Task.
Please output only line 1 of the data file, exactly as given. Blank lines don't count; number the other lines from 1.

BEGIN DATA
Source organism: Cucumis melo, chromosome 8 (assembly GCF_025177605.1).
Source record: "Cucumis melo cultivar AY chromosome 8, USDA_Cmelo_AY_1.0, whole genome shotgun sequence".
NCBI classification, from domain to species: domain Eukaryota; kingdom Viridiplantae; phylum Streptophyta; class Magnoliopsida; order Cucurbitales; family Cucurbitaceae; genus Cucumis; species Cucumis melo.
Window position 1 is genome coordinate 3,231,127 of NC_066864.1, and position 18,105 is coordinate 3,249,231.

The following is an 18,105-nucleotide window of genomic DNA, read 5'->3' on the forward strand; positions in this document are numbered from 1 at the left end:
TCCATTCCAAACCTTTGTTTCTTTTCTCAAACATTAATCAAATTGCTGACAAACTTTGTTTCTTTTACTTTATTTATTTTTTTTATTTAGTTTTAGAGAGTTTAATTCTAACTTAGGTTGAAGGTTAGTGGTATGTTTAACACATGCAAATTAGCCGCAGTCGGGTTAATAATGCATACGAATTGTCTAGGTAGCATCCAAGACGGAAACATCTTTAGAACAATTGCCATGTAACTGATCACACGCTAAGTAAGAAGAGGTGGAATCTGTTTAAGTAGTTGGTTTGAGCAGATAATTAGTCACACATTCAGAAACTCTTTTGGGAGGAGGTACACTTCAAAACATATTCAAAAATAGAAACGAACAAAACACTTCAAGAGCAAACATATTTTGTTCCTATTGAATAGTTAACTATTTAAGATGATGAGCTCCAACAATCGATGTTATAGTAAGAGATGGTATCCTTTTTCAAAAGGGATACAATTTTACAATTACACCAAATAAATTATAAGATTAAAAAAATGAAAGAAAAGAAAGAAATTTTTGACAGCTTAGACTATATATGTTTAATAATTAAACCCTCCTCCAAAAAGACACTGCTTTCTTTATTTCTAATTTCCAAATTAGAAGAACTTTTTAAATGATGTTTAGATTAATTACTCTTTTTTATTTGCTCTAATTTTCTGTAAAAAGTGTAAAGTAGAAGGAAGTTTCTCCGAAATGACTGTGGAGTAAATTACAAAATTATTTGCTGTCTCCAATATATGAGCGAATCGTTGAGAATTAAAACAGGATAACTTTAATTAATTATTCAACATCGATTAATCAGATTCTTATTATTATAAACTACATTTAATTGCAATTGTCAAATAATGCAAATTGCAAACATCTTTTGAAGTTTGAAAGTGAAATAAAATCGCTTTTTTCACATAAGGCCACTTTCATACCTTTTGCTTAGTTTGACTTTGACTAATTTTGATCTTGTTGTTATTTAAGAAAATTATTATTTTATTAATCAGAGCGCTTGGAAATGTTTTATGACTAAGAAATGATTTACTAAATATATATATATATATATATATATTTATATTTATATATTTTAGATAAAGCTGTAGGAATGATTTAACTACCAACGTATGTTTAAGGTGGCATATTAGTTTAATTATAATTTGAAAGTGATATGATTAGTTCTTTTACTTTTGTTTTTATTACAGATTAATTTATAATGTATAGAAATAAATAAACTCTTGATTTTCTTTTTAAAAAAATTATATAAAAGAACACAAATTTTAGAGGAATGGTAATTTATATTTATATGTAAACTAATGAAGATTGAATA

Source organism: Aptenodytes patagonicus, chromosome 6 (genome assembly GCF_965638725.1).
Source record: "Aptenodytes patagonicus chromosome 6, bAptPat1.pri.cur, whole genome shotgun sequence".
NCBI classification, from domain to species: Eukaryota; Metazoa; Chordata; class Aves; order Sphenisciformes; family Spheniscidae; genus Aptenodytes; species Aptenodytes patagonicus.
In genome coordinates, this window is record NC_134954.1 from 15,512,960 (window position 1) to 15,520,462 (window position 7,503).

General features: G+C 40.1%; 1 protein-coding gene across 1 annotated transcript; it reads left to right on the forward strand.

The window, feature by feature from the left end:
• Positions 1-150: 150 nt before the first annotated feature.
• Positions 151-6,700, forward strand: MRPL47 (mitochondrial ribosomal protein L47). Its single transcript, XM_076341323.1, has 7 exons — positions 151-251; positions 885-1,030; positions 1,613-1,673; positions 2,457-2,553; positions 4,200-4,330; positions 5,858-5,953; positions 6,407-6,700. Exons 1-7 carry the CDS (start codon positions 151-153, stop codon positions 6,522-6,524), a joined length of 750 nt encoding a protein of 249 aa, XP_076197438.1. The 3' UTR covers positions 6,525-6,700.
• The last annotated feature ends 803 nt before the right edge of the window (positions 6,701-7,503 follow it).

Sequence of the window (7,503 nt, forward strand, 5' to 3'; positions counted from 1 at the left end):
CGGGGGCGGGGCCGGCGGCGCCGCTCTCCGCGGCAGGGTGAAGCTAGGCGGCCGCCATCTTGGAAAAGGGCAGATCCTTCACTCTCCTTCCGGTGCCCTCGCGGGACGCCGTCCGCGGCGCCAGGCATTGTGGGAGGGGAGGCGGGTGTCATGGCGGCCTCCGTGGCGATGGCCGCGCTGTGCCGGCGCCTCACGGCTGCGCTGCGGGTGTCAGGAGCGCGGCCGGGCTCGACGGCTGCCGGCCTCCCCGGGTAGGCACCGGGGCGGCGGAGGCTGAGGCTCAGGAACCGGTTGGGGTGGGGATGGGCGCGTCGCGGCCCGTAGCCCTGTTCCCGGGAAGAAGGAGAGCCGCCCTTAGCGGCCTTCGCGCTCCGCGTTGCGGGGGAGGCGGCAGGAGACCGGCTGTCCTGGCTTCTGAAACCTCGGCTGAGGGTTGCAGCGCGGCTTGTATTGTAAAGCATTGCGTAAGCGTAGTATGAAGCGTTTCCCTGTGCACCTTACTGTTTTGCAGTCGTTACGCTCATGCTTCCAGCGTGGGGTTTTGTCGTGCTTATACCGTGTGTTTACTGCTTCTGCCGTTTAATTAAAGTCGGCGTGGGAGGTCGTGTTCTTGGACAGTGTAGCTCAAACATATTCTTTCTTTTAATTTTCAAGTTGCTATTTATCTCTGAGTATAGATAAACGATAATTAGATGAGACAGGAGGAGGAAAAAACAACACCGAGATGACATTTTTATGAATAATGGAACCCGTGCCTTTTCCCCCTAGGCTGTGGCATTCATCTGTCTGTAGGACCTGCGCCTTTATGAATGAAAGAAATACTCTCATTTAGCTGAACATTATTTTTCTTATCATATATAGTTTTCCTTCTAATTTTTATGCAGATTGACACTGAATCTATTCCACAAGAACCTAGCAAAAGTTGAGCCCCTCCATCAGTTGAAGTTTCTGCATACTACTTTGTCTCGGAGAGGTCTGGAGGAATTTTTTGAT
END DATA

Source organism: Cucumis melo, chromosome 8 (assembly GCF_025177605.1).